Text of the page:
Making the announcement via a posting on his own Google+ page on Thursday, Gundotra, 45, said he was proud of his eight year tenure with the online search giant, but felt that now was the time to look ahead. However, he didn't say much about his future plans.
"I am excited about what's next. But this isn't the day to talk about that. This is a day to celebrate the past 8 years," wrote Gundotra, who was Senior Vice-President, Social for Google in a post titled, "And Then."
"I'm also forever in debt to the Google+ team. This is a group of people who built social at Google against the scepticism of so many."
His departure follows a rumour posted two days ago on the app Secret that, "Vic Gundotra is interviewing," according to technology site CNet.
Citing a person familiar with the matter, it said that Gundotra had problems with Google's management team.
CEO Larry Page praised Gundotra in his own Google+ post, thanking him for "a tremendous almost eight years at Google" and for building Google+ "from nothing."
"I really enjoy using Google+ on a daily basis, especially the auto awesome movies which I really love sharing with my family and friends," said Page.
In addition to spearheading the development of Google+, Page congratulated Gundotra for his work on guiding the teams that introduced turn-by-turn navigation to Google Maps, and improving Google's developer relations, which Page described as "disparate efforts" before Gundotra fixed them.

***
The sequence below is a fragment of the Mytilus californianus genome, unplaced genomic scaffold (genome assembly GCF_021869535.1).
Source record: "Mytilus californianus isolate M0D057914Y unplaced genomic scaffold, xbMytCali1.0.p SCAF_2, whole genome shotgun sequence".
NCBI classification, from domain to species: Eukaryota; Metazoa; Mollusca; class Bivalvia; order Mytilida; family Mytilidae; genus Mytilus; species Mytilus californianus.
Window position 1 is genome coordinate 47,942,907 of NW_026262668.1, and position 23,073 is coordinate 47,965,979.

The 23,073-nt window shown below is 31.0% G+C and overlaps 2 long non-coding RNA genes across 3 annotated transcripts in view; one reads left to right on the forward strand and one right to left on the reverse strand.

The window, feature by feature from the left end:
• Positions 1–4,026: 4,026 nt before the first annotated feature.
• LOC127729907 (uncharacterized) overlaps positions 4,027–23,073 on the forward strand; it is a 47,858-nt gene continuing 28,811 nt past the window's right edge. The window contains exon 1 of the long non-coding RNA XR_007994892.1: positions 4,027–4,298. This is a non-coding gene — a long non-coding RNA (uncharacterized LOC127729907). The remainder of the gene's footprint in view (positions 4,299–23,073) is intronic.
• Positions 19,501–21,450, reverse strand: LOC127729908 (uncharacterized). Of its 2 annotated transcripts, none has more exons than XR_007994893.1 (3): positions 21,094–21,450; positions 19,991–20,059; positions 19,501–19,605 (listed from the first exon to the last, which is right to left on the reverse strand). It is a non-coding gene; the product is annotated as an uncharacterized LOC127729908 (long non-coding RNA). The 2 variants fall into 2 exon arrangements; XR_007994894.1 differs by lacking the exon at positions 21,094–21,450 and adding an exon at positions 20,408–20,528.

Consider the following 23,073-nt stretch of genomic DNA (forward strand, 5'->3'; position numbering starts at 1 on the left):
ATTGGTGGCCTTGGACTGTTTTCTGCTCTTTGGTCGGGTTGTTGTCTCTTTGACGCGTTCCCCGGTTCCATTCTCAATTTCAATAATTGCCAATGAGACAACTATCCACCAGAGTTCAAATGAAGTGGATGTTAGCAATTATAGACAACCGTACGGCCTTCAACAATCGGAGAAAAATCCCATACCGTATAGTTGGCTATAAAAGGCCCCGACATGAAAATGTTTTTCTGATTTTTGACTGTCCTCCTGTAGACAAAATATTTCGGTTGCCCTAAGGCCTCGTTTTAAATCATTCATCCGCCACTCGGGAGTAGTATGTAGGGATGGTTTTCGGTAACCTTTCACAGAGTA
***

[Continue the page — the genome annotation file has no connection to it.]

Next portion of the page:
However, his tenure was also a rocky one, according to CNET. Soon after the launch of Google+, Gundotra came under heavy criticism for insisting that Google+ users must display their real names, as opposed to pseudonyms.
Gundotra came to Google in 2007, following a 16-year stint at Microsoft as a general manager and a year off working on charitable causes.
Gundotra has not revealed where he will be going, although his abrupt departure indicates that he could be going to a competitor, CNET said.
The future of the social network that Gundotra founded is almost as unclear as Gundotra's next move, it said.
Going forward, Google+ will not be led by Gundotra's right-hand man and the social network's product manager Bradley Horowitz, reported Recode.
Instead, Google confirmed that Google+ Vice President of Engineering David Besbris will take command of Google+.
What Besbris' plans for Google+ are as-yet unknown, CNET said. There's been a lot of speculation that popular Google+ services like Photos will be broken off and the social network will be re-purposed as a platform.
However, Google "vehemently" denied the rumours to CNET.
"Today's news has no impact on our Google+ strategy-we have an incredibly talented team that will continue to build great user experiences across Google+, Hangouts and Photos," a Google representative was quoted as saying.
Google+ was launched in 2011 as Google's first foray into the expanding sector of social media, and was meant to compete head-on with leaders Facebook and Twitter.
As of last year, Google+ had 540 million active users, putting it ahead of Twitter's user base around the time but only about half of the over 1.2 billion active Facebook users around the world.